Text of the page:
Saturday, January 1, 2011

Time for new physicians to have normal schedules

This news story reports the consequences of surgeons and other physicians working with sleep fatigue.

Maybe there was a time when students completing their medical educations worked long hospital shifts for some reason. Maybe it was some kind of rite of passage. But, in my opinion, all physicians (and other medical professionals) owe it to their patients, their institutions and themselves to work a normal schedule. This is not like students at law schools being required to provide some free legal services prior to graduation.

In my opinion, these are the likely consequences of medical students being required to work excessively long shifts prior to completion of their degrees.

1) Unnecessary risks of medical errors placing patients at medical risks and institutions at financial risks.

2) New physicians becoming alienated from sources of administrative authority, making future collaborations with hospital administrators more difficult.

3) The conclusion from one's required educational experiences that it is okay to work in an impaired condition.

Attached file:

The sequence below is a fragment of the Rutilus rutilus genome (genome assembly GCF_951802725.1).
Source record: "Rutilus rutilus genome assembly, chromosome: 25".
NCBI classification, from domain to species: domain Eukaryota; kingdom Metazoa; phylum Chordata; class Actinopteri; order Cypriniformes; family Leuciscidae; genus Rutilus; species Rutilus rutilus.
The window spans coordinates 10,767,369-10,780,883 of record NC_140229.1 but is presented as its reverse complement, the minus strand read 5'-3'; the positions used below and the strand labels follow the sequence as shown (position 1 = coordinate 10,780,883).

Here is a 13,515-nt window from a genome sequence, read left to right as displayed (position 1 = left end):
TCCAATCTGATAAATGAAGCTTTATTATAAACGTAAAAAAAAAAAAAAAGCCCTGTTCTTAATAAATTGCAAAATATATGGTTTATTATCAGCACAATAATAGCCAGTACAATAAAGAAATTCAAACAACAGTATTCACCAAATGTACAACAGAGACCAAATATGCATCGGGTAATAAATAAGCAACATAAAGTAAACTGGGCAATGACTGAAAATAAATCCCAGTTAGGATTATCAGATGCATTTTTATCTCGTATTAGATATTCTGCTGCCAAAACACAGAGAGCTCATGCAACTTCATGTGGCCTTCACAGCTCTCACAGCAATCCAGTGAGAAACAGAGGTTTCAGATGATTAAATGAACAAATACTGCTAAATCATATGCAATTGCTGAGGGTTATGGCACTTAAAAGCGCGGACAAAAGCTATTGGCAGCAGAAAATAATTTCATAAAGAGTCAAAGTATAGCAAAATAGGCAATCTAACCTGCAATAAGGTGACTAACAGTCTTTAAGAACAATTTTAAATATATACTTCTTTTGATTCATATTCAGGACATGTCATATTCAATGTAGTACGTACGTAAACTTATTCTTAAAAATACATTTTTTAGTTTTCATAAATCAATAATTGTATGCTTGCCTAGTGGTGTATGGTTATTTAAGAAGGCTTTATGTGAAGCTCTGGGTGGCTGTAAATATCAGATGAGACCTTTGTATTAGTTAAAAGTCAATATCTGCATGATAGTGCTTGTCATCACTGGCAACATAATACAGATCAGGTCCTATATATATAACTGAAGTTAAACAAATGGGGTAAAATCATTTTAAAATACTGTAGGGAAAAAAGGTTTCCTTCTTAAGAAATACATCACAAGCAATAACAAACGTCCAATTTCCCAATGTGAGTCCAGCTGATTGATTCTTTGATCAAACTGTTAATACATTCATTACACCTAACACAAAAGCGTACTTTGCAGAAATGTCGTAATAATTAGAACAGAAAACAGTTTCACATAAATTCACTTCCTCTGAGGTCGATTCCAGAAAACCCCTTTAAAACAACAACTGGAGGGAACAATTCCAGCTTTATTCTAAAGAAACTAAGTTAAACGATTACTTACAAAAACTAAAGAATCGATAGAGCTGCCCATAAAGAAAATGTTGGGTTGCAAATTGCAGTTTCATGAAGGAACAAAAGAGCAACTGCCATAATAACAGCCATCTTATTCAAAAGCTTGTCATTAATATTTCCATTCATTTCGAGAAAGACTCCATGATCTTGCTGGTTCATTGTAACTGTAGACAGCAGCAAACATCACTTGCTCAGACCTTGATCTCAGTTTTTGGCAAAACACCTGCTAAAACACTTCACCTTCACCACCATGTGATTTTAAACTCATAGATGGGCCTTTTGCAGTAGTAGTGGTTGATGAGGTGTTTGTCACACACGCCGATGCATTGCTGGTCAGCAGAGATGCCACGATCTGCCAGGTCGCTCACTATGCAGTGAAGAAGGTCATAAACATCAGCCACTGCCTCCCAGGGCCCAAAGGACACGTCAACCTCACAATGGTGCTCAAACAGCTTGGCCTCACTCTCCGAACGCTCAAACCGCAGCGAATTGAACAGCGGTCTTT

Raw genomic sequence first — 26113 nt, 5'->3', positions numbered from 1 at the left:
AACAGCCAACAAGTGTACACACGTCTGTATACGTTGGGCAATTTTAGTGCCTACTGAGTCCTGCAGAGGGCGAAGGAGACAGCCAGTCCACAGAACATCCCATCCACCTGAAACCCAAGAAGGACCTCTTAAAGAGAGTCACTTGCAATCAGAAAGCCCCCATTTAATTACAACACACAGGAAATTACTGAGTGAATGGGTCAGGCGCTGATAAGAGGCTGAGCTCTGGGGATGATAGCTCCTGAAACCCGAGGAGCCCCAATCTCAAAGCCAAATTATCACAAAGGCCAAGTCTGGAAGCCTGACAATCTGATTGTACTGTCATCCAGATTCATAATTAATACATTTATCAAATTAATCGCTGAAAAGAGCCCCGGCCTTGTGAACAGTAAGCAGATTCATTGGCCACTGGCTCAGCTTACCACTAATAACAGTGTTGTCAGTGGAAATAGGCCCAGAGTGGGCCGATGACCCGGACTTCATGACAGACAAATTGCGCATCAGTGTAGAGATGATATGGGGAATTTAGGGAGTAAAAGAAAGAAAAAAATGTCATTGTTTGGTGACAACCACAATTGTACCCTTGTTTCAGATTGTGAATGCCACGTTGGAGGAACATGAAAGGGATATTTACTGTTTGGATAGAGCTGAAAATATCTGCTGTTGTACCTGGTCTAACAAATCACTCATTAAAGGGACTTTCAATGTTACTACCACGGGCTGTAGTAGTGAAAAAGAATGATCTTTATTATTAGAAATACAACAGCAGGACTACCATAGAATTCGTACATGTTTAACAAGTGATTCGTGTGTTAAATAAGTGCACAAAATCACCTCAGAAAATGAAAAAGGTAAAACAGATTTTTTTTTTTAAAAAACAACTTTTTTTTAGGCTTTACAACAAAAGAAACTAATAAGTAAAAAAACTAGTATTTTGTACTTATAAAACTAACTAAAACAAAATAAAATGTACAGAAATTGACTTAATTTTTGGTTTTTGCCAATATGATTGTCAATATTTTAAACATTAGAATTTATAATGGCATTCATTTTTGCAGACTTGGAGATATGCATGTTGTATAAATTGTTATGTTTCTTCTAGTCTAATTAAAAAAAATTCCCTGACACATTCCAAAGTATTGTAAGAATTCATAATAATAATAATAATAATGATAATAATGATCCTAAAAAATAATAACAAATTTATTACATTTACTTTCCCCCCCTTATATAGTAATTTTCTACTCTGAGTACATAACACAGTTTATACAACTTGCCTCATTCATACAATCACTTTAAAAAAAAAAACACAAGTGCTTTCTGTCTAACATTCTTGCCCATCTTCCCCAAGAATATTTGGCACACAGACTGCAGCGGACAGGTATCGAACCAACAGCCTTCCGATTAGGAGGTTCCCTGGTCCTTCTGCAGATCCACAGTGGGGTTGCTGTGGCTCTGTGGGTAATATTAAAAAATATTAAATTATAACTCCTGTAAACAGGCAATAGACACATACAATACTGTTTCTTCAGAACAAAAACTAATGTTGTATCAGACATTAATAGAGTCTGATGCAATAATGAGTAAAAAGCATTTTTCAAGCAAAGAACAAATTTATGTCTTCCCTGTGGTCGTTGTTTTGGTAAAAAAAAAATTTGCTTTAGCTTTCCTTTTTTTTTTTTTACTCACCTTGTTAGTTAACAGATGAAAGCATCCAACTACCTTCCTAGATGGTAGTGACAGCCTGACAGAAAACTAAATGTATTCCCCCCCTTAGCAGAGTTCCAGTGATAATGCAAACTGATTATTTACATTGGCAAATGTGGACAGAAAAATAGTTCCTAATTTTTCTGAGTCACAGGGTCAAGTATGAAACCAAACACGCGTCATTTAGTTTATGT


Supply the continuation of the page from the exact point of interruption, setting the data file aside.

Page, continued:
Would we want new pilots preparing to be employed by commercial airlines to be required to fly and land aircrafts full of passengers to demonstrate their ability to function when deprived of needed sleep? It should not be necessary for patients to call their doctor's office asking whether he or she is scheduled to be on call the night before a scheduled surgery. Legislation should not be required to require hospitals to assure that their employees are not sleep deprived. It should not be necessary to train surgeons that they should not be performing surgery when half asleep. There is a statement in the news story attributed to Dr. Charles A. Czeisler saying that, "Asking a surgeon to decide whether they're fit to perform elective surgery after having been up all night would be like asking a bartender asking somebody who's legally drunk whether they can safely drive home." If what this statement suggests is true of even a small minority of physicians it is a shocking reflection on medical professionalism.

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